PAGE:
PORT ST. LUCIE, Fla. -- Since Little League, Noah Syndergaard's parents have kept a cedar chest in their home outside Dallas, filling it with their son's used baseball jerseys.
There is one from Mansfield, Texas, where Syndergaard developed into a top Draft pick of the Blue Jays. There is one from Bluefield, W.Va., where Syndergaard honed his craft as an 18-year-old. There is one from Lansing, Mich., where he spent all of last summer before being traded to the Mets.
Soon there will be one from Port St. Lucie, where Syndergaard figures to open the 2013 season in the Florida State League. If things continue unfolding as the Syndergaards envision, new threads will follow from Binghamton, N.Y., then Las Vegas, then finally New York itself.
"Hopefully he'll appreciate it someday," Syndergaard's mother, Heidi, said of her collection.
The first step toward the next jersey began on Sunday for Syndergaard, who climbed atop a mound to throw a 30-pitch bullpen session in front of a handful of Minor League coaches and executives. His parents were there also, having made the roughly 18-hour drive with Syndergaard from Texas to Florida.
"My family was a big football family, but he really didn't do football," Heidi Syndergaard says. "He really didn't do basketball. It was always baseball."
Sunday, it might as well have been the first day of school. Syndergaard, rated No. 3 by MLB.com among the Top 20 Mets prospects, was so nervous during his bullpen session that he "couldn't find the strike zone at all" during the first half of it, finally settling down to throw better pitches from there. Admittedly a shy personality in general, Syndergaard has grown accustomed to anxiety since the Mets acquired him as part of December's seven-player R.A. Dickey blockbuster.
"Just being traded for the Cy Young Award winner has put a little nerves on me," Syndergaard said, laughing as he recalled how tense he was during his first television interview upon being drafted.
The right-hander figures those nerves will vanish as soon as he begins pitching in games for his new organization, which is eager to see what he can do. Though the jewel prospect of the Dickey trade was Travis d'Arnaud, a Major League-ready catcher with a strong future both offensively and defensively, Syndergaard was another coveted chip for the Mets.
They consider him a high-upside pitcher with ace potential, which he flashed while going 8-5 with a 2.60 ERA for Class A Lansing last season. More impressive were his 122 strikeouts and 31 walks over 103 2/3 innings.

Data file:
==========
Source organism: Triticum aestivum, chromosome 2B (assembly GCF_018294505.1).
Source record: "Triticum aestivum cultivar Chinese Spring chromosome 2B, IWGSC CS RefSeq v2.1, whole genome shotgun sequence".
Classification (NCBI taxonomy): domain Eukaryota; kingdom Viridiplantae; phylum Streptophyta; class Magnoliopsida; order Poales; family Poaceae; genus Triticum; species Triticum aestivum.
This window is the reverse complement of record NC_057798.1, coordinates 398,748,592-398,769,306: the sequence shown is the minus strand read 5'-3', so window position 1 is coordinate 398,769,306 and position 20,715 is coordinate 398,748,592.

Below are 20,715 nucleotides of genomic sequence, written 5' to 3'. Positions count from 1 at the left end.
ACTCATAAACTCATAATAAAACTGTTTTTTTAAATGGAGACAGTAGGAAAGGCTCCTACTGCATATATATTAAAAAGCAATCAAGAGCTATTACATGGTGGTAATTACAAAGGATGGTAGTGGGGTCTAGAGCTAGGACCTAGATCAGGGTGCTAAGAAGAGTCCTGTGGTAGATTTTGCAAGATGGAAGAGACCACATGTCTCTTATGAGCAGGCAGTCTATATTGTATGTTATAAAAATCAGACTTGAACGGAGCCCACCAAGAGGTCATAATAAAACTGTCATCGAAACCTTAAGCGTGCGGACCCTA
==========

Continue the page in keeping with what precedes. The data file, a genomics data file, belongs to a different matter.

At the time of the trade, general manager Sandy Alderson classified Syndergaard as "a very high-ceiling power pitcher" with "tremendous upside potential." Featuring a power fastball, curve and change, Syndergaard could boast three plus pitches by the time he reaches the big leagues.
"I'm going to work as hard as I can to get my way up to the big leagues, get to New York," Syndergaard said.
The risk, of course, is no different than with any starting pitcher his age. Just 20 years old, Syndergaard could turn into a perennial All-Star, miss the big leagues altogether, or anything in between. Even if his development goes swimmingly, Syndergaard will not crack the big leagues before 2015.
For now, he will join Michael Fulmer, Domingo Tapia, Hansel Robles and others in a much-hyped Class A St. Lucie rotation. That bunch headlines an organization suddenly rich with high-ceiling arms, a collection that also includes older starters Zack Wheeler and Rafael Montero.
That's not to mention the talent already in Flushing. Though the Mets lost Dickey, their current rotation boasts another potential ace in Matt Harvey, a workhorse lefty in Jon Niese and a much-improved right-hander in Dillon Gee, all of whom are under team control deep into this decade. Syndergaard met Gee after throwing a bullpen session near his home this winter at the University of Texas-Arlington, calling him "a real swell guy."
The whole bunch looks "real swell" on paper for the Mets, though any scout knows not all of those pitchers will succeed. Some will flame out altogether, others may become relievers, still others could develop into mid-rotation starters. Nonetheless, the Mets are reserving some of their highest hopes for Syndergaard, knowing how much they gave up to acquire him.
The optimism goes both ways. Heidi Syndergaard showed up to camp on Sunday sporting a bright orange Mets shirt, while her husband, Brad, wore a Mets cap. Brad joked that his wardrobe is nothing but "leftover sweatshirts and jerseys," souvenirs from what has already been a successful career.
Roughly two dozen jerseys are stacked in the Syndergaards' cedar chest, proof of the youngster's rise from high school standout to supplemental-round Draft pick to blue-chip prospect. The Syndergaards are proud of the collection, even if they consider it far from complete.